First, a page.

Why I Forget Who God Is, What God Has Done, And How God Loves Me

About 2 months ago, Jon Myles said something pretty profound while leading worship. Not that he hasn’t said anything profound since nor that he didn’t before. It’s that the words he spoke on this specific day really hit me. To paraphrase, Jon remarked on how easy it is to forget God. How we come down from a mountaintop experience and get mired in reality as soon as our feet touch the flat earth.

The academic in me always wants to understand the why. How can the overwhelming presence of God, who formed the universe, shakes the mountains, and calms the seas, fade away so quickly? Shouldn’t coming close to God sear our brains, electrify our soul, and score our memories? But it doesn’t work that way…and here’s one of the reasons why.

We are really good at forgetting. Our memories fade over time (a phenomenon called memory decay) and are overwritten by new memories (called memory interference). And interestingly, our memory can get really bad when things make us feel uncomfortable. For example, we all tend to have an “unethical amnesia” in which we not only forget the bad things we do, but also forget details associated with any event in which we are less than ethical. We also tend to forget uncomfortable things others have done. You might be familiar with how hard it is for people to live with photographic memories because it is harder to forgive people when one can remember a slight vividly. Interestingly, research on people with enhanced memories suggests that memory decay and interference actually helps keep us from developing mental illnesses.

So we forget things as an automatic habit to protect ourselves from the bad things we do and have done to us. However, it’s not just the bad things that we forget. All memories go through this decay and interference process, no matter whether they’re good or bad. In other words, our minds have developed a protective mechanism against our own failings that diminishes our memory of God’s actions and thereby God’s character. As always, we are our own worst enemies.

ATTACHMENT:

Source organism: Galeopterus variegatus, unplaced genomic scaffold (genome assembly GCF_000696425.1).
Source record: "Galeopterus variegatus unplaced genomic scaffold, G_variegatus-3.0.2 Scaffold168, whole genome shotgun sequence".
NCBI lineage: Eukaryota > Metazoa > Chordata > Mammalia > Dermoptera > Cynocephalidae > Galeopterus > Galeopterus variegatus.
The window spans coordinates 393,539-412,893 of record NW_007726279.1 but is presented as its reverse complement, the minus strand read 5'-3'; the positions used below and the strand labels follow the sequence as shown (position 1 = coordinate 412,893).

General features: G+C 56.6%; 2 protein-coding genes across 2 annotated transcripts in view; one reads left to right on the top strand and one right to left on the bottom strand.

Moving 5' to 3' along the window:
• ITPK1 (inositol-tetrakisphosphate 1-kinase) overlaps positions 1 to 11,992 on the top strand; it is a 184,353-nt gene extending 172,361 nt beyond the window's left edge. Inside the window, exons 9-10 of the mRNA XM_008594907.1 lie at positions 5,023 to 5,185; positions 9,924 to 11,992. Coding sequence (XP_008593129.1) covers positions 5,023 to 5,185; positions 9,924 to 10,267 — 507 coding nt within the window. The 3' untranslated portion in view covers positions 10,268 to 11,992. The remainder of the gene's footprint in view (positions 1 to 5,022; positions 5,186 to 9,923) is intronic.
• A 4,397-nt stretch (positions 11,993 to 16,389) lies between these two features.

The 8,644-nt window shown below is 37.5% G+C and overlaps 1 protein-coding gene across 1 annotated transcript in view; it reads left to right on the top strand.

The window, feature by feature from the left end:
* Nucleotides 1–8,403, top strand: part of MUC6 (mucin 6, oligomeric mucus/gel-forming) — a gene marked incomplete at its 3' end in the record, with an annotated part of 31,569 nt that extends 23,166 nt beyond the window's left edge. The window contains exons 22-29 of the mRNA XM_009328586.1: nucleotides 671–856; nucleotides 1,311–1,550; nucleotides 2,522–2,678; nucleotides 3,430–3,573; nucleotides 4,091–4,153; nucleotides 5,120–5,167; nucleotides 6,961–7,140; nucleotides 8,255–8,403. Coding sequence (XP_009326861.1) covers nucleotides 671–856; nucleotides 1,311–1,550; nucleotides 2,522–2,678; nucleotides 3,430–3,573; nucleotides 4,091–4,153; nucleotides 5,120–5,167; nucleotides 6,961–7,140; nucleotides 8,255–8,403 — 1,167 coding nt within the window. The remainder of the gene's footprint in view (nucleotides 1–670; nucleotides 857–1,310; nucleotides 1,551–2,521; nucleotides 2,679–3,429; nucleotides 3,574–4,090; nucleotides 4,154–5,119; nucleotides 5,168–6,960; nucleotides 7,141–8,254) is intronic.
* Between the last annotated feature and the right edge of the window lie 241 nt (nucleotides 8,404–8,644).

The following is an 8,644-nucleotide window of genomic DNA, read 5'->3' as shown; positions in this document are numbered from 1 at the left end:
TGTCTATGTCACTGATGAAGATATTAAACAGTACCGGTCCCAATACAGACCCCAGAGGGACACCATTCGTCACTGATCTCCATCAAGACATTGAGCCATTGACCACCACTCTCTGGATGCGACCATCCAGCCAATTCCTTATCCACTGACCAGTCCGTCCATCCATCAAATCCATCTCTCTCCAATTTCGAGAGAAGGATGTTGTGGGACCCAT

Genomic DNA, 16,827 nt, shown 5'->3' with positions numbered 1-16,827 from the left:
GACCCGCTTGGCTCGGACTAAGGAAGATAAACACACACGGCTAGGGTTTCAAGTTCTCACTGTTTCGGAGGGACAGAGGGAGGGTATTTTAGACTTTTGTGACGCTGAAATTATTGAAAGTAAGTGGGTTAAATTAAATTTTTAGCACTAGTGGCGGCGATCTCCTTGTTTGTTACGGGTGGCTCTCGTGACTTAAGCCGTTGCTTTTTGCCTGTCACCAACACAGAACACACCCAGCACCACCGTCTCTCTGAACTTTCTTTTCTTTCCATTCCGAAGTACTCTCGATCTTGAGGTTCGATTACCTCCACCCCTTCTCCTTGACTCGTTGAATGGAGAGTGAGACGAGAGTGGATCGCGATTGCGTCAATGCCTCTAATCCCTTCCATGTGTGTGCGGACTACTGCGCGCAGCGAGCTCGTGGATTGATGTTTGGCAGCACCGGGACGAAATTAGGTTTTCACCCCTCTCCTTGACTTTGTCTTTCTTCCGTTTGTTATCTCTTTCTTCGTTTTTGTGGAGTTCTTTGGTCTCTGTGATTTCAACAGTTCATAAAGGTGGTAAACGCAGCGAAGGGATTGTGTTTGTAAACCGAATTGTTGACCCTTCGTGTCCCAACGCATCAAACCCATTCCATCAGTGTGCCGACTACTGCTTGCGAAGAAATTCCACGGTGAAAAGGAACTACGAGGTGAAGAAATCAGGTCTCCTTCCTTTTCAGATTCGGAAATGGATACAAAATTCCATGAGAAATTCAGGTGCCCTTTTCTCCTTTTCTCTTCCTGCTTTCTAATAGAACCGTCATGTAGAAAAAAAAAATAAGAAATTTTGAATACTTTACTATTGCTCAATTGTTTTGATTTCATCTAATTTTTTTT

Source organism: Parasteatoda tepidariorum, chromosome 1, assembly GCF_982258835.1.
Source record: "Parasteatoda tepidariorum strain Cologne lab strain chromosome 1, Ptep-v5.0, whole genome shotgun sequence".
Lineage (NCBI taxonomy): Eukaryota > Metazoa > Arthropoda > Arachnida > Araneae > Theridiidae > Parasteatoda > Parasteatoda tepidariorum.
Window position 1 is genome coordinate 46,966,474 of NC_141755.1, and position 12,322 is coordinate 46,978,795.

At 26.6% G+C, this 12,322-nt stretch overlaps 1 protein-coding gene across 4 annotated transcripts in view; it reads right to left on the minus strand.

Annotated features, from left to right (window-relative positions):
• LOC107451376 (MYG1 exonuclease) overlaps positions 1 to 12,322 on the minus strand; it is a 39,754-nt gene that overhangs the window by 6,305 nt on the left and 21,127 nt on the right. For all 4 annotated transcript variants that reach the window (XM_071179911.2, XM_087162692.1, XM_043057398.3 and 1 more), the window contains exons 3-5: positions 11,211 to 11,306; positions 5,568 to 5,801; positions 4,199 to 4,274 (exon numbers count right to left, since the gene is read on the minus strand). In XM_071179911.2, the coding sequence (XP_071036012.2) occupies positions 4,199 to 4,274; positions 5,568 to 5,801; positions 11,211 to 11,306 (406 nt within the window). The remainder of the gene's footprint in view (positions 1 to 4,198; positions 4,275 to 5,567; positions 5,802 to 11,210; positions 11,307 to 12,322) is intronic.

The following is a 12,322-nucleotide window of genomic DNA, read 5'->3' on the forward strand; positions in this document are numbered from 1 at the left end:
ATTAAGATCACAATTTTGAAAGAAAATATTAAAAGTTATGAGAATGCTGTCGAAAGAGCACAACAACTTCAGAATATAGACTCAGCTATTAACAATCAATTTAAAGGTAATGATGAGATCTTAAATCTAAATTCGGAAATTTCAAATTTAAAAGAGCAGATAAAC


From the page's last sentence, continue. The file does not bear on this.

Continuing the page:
And that’s why Deuteronomy 4:9 (NIV) admonishes us to:

“…be careful, and watch yourselves closely so that you do not forget the things your eyes have seen or let them fade from your heart as long as you live. Teach them to your children and to their children after them.”

That’s why the Jewish people were so keen on building altars to commemorate divine occurrences in specific locations. These monuments acted as physical reminders of the goodness of God. It’s probably why the Old Testament and at least half of the New Testament are the story of God rather than merely the instructions of God. We remember stories better than instructions.

And there, in the Bible, we get the key to fighting against our own forgetting nature. Crafting stories and creating physical representations of these stories. Not just any stories though, but stories about where our lives intersect with God. Where God manifests and creates life change. It’s more than coincidence that research now suggests narratives and context are keys to memory. We tend to break our lives and others into chapters that have an end and beginning and we remember things well when we can reconstruct the context of the memory. In other words, crafting a narrative and filling out the details are exactly what our brain needs to remember events.

My good friend made a mother’s day present where he and his children took pictures next to places that signified a special moment with their wife and mother. The resulting altar stands as a constant reminder of the love that is shared. We can do the same thing with our faith. My wife writes Bible verses on our chalkboard wall which serves as a physical representation of God’s promises. Telling bible stories certainly count as well.

But what if we create a piece of art, comprised of pictures and our writings that illustrate God’s miraculous work in our life? Imagine the beauty of seeing a story on your friend’s wall that told how their family was impacted by God in a meaningful way. And imagine how hard it would be to forget the goodness of God when that goodness is weaved into the fabric of our social life. When our children’s children hear and see stories of what God has done before them. 

I’m not good at this. I hate taking pictures, I have a horrible memory, and my storytelling skills are lacking. But I want to remember God. There’s a reason Jon’s word stayed with me. I’ve now realized it’s one of my Kairos moments or breakthroughs in which the Holy Spirit is trying to teach me something. I don’t feel guilty. Just a desire to do something and proceed on a slightly different path. One with more stories.